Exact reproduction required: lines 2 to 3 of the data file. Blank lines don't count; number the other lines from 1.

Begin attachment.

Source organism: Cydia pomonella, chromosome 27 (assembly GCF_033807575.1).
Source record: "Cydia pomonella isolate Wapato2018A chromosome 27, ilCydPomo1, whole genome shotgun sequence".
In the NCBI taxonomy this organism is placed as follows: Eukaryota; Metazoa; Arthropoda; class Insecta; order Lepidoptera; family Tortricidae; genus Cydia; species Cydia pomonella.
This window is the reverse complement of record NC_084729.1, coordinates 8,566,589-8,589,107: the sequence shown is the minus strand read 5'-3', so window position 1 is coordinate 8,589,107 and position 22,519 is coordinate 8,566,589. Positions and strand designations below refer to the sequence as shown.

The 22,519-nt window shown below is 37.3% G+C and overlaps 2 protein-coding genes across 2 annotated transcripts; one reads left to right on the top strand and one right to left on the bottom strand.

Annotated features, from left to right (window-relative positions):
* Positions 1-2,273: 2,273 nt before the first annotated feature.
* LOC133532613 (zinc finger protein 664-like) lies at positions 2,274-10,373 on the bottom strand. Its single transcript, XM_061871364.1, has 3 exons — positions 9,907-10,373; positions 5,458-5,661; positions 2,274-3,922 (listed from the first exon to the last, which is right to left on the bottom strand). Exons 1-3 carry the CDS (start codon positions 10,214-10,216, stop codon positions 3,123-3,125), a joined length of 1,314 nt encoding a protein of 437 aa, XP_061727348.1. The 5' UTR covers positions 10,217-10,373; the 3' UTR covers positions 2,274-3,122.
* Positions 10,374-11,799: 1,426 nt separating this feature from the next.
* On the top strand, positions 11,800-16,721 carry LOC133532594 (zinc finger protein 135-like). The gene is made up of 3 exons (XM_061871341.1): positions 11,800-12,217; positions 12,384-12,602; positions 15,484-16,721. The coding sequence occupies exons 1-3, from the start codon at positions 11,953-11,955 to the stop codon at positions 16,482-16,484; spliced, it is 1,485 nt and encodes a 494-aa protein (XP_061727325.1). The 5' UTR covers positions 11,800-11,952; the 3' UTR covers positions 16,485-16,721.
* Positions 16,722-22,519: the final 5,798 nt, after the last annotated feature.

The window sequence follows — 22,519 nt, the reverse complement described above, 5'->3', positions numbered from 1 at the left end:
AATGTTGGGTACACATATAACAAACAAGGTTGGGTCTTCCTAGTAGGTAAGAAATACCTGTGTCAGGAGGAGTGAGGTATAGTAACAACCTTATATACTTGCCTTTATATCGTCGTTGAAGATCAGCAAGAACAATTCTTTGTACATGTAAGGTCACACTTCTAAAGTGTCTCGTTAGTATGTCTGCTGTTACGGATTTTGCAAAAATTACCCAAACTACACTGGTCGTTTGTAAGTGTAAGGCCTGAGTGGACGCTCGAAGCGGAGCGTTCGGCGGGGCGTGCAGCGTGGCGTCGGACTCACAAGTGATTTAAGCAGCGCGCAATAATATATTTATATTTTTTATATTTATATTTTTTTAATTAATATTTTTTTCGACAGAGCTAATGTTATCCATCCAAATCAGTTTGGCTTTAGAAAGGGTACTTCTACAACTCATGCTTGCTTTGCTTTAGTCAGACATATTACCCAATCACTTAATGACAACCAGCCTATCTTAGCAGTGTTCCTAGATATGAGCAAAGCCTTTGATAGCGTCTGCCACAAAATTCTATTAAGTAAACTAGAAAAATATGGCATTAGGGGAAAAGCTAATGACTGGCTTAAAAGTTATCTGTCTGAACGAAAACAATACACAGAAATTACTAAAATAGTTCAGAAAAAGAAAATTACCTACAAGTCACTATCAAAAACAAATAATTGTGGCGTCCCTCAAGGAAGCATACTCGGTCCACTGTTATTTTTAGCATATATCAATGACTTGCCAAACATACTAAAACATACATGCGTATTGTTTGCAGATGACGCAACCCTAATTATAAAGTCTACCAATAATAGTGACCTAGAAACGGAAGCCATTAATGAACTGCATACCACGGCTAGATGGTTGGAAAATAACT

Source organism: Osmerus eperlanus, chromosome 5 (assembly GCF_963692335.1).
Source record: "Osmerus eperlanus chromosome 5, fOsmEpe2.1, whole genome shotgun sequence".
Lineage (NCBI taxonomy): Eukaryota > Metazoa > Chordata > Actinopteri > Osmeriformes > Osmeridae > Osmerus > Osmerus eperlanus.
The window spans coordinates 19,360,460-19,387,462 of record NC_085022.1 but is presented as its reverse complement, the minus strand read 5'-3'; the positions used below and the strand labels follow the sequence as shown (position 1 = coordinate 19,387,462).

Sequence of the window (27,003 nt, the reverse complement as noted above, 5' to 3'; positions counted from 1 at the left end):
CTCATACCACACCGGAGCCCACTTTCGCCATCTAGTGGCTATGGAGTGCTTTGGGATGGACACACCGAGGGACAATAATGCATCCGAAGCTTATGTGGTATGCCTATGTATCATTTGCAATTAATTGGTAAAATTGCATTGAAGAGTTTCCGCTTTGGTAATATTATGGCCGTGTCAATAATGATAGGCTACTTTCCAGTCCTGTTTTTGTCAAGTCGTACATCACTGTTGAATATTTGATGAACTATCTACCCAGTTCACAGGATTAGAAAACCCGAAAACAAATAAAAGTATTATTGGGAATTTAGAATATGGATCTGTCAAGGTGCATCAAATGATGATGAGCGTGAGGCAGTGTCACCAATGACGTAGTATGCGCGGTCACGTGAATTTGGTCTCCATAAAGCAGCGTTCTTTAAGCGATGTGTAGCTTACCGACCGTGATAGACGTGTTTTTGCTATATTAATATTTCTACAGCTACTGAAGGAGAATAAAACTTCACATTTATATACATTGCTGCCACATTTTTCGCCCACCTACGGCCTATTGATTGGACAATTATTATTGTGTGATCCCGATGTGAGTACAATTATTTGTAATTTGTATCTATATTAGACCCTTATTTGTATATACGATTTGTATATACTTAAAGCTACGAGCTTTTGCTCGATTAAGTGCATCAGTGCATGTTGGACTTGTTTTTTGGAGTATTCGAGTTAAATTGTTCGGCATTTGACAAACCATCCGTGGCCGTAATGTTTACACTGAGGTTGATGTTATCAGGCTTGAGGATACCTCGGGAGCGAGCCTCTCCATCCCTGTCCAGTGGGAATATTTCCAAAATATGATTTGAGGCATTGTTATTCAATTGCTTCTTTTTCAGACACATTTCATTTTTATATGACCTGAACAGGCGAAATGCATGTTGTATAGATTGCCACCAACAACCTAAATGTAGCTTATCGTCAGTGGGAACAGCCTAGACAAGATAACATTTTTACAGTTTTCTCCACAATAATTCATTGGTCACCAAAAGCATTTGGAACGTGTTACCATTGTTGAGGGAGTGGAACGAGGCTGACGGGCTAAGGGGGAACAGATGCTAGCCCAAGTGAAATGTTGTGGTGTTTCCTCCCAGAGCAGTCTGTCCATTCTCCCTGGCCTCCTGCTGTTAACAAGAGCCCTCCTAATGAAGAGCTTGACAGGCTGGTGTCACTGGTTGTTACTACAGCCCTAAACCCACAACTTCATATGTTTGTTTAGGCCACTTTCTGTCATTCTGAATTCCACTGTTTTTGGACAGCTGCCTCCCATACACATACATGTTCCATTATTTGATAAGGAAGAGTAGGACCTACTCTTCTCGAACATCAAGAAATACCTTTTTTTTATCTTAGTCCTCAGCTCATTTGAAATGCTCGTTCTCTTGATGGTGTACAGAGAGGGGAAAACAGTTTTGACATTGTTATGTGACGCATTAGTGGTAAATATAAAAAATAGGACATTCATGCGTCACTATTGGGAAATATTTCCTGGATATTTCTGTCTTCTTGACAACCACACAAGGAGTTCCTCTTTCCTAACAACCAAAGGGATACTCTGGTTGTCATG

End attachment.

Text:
Source record: "Cydia pomonella isolate Wapato2018A chromosome 27, ilCydPomo1, whole genome shotgun sequence".
In the NCBI taxonomy this organism is placed as follows: Eukaryota; Metazoa; Arthropoda; class Insecta; order Lepidoptera; family Tortricidae; genus Cydia; species Cydia pomonella.